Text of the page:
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Much Ado About Voting

Nigel Bradley is a senior lecturer in marketing at the University of Westminster in London. This year we published the second edition of his textbook: Marketing Research: Tools and Techniques. This edition explained the value of sample surveys, Audience Response Systems and Word Clouds – three techniques being used to monitor progress in the run up to the election. In the below original post Nigel explains how such techniques are being used.

In this pre-election period television plays a big role. On Sky News, at the bottom of the screen, you will see four colours: red, blue, yellow and grey. These represent Labour, Conservative, Liberal Democrat and other. There are numbers in each colour and these represent the latest survey results of voting intention. Watch carefully and the percentages change. The numbers change because they show results according to Mori, then YouGov, then ICM, then ComRes, then Populus.  The results are not “true” because they are samples – the only true result would be a full count. They also differ by agency because the method differs, some are face to face, some by phone and the Internet is also used. Moreover “secret” formulae are used to arrive at a result. Let us just take three results for the Lib Dems: these were 27% for ComRes, 30% for ICM and 32% for Mori.  Not a big difference but Mori also had 32% for the Conservatives.

Audience Response Systems

Switch over to ITV News at Ten to find the “Worm”. With tongue in cheek, in my book I call this the ARS, an acronym for Audience Response System. ARS or Forum Voting is becoming more common at workshops, seminars or meetings where respondents are restricted to one room. This restriction in location is important because radio keypads are given to each person attending. The keypads may have buttons to press or a radio dial. The audience is required to “vote”. These responses are then sent to a receiver so results can be immediately collated for display to the researcher or indeed to the audience as a whole. The problem with ARS is that if the sampling is done badly it will make a poor attempt at quantifying what is really a qualitative group discussion. This can be misleading for this election as ARS has been applied to the three debates featuring Gordon Brown, Nick Clegg and David Cameron.

The term Worm has been used because the opinion summary twists and turns across a visual display that depicts the passage of 90 minutes. We have three worms in three colours: red, yellow and blue. ITV use a firm called ComRes who recruit a panel of 20 undecided voters in two key marginal constituencies in Bolton. This was planned for the three live debates.

Not to be outdone BBC News at Ten used Ipsos Mori to recruit 36 undecided voters to watch one of the three leaders, to give their reactions as they watched the debate unfold live.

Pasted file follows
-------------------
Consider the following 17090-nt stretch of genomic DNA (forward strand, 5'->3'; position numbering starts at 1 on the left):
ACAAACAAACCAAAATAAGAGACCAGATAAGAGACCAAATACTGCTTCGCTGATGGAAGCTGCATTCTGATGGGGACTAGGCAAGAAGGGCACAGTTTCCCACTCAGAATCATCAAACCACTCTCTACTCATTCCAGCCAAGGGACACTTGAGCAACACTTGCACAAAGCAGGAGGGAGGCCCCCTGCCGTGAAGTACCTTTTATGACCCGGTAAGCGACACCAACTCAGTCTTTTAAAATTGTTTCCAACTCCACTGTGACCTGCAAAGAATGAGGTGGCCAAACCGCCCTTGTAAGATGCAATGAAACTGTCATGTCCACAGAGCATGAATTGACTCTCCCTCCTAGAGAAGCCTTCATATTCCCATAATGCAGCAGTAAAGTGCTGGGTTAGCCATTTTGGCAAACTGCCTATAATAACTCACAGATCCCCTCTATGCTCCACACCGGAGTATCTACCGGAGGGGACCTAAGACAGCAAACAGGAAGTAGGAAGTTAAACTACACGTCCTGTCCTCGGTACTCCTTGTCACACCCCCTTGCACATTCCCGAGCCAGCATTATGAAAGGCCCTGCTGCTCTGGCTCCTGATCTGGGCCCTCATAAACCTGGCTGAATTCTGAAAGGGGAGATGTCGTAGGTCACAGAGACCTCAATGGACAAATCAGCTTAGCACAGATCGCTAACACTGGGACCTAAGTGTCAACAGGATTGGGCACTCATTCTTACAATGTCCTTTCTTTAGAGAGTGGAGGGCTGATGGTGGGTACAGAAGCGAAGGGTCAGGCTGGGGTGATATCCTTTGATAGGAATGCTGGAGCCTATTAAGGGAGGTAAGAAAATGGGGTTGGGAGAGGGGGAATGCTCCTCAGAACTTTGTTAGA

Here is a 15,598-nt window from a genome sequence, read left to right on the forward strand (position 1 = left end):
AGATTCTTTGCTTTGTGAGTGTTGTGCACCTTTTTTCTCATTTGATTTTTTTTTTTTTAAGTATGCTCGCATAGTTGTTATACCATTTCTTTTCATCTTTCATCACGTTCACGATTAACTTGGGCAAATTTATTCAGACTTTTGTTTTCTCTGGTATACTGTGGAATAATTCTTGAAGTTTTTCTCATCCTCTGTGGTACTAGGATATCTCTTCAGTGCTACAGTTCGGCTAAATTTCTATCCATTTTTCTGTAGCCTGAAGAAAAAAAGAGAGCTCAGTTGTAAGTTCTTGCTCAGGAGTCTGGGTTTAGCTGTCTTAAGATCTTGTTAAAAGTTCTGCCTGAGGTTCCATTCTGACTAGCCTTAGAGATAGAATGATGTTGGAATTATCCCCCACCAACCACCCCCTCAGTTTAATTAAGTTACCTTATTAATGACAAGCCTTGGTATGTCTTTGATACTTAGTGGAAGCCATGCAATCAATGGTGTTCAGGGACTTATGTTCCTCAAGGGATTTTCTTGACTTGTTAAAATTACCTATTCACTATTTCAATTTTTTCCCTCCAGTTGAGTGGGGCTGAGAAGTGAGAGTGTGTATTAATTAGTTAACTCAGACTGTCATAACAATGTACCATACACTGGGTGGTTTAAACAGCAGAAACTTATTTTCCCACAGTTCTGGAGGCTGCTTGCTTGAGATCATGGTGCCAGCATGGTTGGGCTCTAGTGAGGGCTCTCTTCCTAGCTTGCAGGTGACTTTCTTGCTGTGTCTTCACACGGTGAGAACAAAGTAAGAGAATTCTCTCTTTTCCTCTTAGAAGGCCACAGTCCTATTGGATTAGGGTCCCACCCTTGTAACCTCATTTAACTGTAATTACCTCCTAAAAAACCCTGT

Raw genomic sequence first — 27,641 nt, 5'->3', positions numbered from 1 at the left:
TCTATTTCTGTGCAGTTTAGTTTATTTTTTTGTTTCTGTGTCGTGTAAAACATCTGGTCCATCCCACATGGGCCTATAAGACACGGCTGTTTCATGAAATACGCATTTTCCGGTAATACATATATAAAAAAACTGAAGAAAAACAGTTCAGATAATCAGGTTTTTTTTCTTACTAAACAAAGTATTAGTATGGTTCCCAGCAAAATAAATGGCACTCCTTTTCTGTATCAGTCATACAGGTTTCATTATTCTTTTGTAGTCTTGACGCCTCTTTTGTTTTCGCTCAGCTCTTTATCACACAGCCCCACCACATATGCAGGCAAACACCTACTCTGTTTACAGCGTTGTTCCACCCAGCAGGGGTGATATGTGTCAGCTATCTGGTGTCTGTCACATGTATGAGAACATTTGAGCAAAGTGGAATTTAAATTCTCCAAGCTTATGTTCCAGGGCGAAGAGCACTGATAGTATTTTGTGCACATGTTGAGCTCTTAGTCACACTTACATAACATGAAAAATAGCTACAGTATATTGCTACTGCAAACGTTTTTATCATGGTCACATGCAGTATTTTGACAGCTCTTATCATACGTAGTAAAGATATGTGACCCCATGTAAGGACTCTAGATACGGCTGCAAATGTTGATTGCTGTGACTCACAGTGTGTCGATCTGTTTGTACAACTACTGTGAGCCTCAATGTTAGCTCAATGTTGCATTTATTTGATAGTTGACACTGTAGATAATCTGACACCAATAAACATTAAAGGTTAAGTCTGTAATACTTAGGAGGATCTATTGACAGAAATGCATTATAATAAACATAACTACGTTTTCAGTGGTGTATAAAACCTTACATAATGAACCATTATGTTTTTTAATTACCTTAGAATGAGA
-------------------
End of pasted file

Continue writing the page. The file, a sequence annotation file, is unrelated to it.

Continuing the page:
Word Clouds

Switch over to BBC2 and Newsnight to find Word Clouds. Word clouds are visual representations of the vocabulary used by people in response to some stimulus. The visual display gives greater prominence to words that occur most frequently in the text provided. They offer viable alternatives to qualitative analysis and coding open-ended questions.  Word clouds were divided by leader to see the emphasis of each person.

The advantage is that precise quantification is avoided, yet dominant positions can be identified, the disadvantage is that word cloud interpretation is extremely subjective.

In my opinion many of the words spoken in such debates will be misattributed by the television audience, they may think Gordon Brown said something when it was really Nick Clegg. Therefore I have created a word cloud of all vocabulary used in the first debate by all speakers and questioners. This is surely the full picture received by the voting audience.

Last week I listened to presentations from undergraduates at my University. Despite researching different topics, coincidentally three groups all asked whether students had a part time job. This is an important issue for lecturers because work experience can enhance studies but can also leave less time.  I noted the results; one said 56 per cent, another 61 per cent and then the third gave 73 per cent. Perhaps unfairly, I challenged the last group and asked them to defend their figure. The response correctly deserved praise, the spokesman said – “all three methods were different; the question posed was slightly different and the sampling was not the same.” This was the answer I wanted; the mantra I chant to my students is that “results are only as good as the sample chosen.”

The above Word Cloud was made on Wordle.

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